Points of View Exercise

Describing bowling a cricket ball

First person

I bowl leg breaks. For those who have no idea what that means it works like this, as you let go of the ball you spin it so that it's rotating anti clockwise. When it hits the ground it turns left. It's more subtle than that. When the ball is spinning at any moment one side is going faster than the other and that changes the air pressure around the ball which makes it drift sideways in the air. With a leg break it swerves to the bowler's right and then turns left when it hits the ground.

How much of either of those things happens depend on how I bowl the ball and how fast I spin it. I know what I'm doing but the batsman doesn't. He or she can guess, but if they guess wrong I might get them out. It's not cricket, it's a mind game. That's what I like about bowling leg breaks.

Second Person

You run up toward the bowling crease. You have to keep a game face on, giving nothing away. The batsman mustn't know what you are going to do. Can you do it? can you disguise your intention? You've been bowling for a while now so he must have seen every variation that you have. You know this is a mind game, he knows too. Will this be the leg break or the googly, spun the same way but bowled out of the back of the hand so the spin is reversed. Only you know, unless you give it away.

Third person limited

Running the same five steps, holding the shoulders in the same line, he turns sideways at the last minute, left arm up to aid the swing of the right before the right comes over. Holding his face in the same determined mask his eyes are on the batsman's feet. If those feet start to come forward the arm will come over quicker, launching the ball fast down the leg side with no spin, hoping to pass the bat and get a stumping.

The batsman's knees flex. Is he going forwards or backwards? Damn, he's giving nothing away and then as the right arm comes over the movement starts. He's going back, so toss the ball a little higher aim a little longer so it drifts right and spins left, catching the outside edge of the bat.

From the second the ball is launched it's up to the wicket keeper, will he catch it?

Third person omniscient

Watching the duel is fascinating. The bowler has only his arm and fingers to propel the ball past the bat, hopefully to hit the wickets or touch an edge to give a catch. Training, practice, is important, honing the strength and skill to create the required trajectory. Ultimately the key sense is proprioception, the feed back from the sensors in the muscles and joints that supply information to the nerves and hence to the brain.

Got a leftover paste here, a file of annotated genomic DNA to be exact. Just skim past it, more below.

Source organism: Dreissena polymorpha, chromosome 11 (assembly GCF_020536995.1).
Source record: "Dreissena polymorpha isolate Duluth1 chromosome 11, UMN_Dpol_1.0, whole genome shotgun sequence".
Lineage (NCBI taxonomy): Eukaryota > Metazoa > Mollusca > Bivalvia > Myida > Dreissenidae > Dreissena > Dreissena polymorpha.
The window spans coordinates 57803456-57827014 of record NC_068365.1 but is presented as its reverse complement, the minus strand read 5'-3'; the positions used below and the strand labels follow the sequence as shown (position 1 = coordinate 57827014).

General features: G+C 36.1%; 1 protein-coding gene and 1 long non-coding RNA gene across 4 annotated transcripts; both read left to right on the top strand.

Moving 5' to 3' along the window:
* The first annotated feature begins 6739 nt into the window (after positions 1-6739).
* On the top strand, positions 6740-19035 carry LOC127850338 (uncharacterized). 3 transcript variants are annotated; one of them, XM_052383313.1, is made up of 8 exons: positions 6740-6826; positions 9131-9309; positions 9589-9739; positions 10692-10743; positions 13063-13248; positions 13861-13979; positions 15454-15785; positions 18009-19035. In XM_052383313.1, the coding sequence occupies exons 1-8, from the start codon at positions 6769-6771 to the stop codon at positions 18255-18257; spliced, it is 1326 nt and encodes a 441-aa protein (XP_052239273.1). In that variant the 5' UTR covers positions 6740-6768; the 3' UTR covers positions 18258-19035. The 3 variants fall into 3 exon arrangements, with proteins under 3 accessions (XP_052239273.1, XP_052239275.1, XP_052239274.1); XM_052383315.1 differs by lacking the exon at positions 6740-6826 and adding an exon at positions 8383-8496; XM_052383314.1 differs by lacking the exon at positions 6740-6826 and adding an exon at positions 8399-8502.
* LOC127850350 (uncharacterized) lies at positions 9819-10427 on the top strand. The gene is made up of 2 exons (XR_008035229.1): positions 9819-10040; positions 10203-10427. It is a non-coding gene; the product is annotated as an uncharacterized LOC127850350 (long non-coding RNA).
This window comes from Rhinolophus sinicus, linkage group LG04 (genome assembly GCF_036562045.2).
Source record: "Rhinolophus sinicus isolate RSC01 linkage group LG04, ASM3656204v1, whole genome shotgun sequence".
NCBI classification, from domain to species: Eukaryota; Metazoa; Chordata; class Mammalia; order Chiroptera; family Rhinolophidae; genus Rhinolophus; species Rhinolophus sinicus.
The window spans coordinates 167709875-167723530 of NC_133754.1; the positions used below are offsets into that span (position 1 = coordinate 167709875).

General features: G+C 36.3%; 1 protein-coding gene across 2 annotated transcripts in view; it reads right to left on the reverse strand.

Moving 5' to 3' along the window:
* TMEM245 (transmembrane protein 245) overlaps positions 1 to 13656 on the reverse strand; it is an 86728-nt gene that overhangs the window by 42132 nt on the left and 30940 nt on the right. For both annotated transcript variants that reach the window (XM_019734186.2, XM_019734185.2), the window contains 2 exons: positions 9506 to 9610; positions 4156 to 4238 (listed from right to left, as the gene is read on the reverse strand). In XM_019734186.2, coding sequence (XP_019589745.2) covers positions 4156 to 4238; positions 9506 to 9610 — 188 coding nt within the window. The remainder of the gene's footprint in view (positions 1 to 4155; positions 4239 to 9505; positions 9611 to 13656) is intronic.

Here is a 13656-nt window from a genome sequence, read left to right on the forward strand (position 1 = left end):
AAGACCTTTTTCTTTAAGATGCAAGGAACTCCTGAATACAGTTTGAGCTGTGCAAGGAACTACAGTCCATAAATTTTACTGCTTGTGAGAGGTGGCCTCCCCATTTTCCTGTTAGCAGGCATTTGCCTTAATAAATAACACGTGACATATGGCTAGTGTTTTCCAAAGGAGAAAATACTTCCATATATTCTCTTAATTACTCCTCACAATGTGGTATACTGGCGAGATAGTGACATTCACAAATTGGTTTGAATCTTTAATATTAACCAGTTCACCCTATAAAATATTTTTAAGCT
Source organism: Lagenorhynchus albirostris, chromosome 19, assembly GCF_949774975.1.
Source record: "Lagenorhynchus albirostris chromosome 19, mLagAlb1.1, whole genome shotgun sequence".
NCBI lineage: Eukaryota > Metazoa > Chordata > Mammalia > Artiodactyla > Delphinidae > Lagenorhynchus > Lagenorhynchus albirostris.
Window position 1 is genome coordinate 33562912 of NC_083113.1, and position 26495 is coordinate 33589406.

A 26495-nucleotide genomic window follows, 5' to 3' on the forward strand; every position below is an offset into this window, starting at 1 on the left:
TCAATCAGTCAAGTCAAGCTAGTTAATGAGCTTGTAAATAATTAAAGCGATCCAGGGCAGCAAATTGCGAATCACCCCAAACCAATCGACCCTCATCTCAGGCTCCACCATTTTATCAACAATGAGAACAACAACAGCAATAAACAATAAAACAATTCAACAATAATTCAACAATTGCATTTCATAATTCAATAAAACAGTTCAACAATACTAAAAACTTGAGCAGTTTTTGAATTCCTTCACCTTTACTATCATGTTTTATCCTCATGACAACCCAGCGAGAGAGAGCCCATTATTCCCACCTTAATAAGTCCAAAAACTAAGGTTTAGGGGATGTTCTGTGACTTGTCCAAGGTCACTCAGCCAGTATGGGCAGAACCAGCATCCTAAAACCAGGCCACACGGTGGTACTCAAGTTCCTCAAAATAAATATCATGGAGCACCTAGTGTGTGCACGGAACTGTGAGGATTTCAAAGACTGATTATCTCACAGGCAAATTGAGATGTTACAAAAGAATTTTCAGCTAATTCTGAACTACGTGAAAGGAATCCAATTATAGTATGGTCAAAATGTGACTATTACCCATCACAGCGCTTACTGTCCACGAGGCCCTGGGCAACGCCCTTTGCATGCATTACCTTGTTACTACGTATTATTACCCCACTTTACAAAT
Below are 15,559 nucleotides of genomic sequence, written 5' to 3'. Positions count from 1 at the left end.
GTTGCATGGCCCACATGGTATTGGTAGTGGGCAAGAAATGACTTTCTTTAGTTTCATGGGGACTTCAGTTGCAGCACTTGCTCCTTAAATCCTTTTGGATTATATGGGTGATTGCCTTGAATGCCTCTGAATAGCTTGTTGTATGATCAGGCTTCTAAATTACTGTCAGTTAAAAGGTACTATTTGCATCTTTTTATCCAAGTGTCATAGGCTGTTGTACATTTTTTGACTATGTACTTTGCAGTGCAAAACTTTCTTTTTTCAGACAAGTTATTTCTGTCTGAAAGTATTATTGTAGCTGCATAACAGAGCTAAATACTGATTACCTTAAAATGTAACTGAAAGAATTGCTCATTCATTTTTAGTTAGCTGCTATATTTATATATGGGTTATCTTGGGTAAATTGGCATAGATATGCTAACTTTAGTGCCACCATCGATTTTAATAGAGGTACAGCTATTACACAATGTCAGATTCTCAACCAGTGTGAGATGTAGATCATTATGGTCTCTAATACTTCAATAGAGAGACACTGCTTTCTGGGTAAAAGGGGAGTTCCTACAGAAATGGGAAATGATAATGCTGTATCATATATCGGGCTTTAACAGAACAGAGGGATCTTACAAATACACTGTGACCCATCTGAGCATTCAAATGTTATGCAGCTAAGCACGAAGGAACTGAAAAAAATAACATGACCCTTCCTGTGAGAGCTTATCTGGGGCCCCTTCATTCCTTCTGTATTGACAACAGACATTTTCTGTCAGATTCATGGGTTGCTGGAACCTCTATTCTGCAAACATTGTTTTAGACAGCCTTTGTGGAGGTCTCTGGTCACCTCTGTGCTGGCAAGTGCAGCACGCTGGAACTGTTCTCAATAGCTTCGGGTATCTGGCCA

Co-ordination comes from proprioception along with practice and memory. As the bowler hits his last stride his eyes follow every ripple of movement from the batsman, marrying up clues in his movement with previous strokes and previous deliveries.

At the other end the batsman is going through the same process, hunting for a sign of which ball is about to arrive. If the two of them could read minds who knows how it would turn out but without that it comes down to bluff and counter bluff, action and reflex reaction. Like any gladiatorial contest every move is a chance to get a jump ahead or to learn how not to make the same mistake again. Every ball is the same, two figures 22 yards apart, short grass, a few white lines and a finite time with the ball in the air; every ball is the same yet no two are the same because the gladiators have learned.

Extending the idea.

It is possible to tell a story from the perspective of inanimate objects. In the above example it could be told by the ball, the pitch, the wickets, the bowlers boots, the bat, the clouds or even the rainstorm that cancelled the match.

Outside the above example there are endless possibilities, a wizard might have an interesting tale to tell, but what if his magic wand told the story?

Whatever point of view is chosen, attached to whatever character or object it is important to stick to a consistent set of rules when using it. Even if you dream up an entirely new way of telling a story it is vital to stick to a consistent set of rules throughout the story. Even if what you are doing is very odd, if you stick with it there is a good chance that a reader will catch on and understand what you are doing. If you change the rules in an inconsistent fashion then the reader will likely get fed up with trying to understand and most likely will decide that you don't know what you are doing and stop reading— and that ends the story.

Rod Griffiths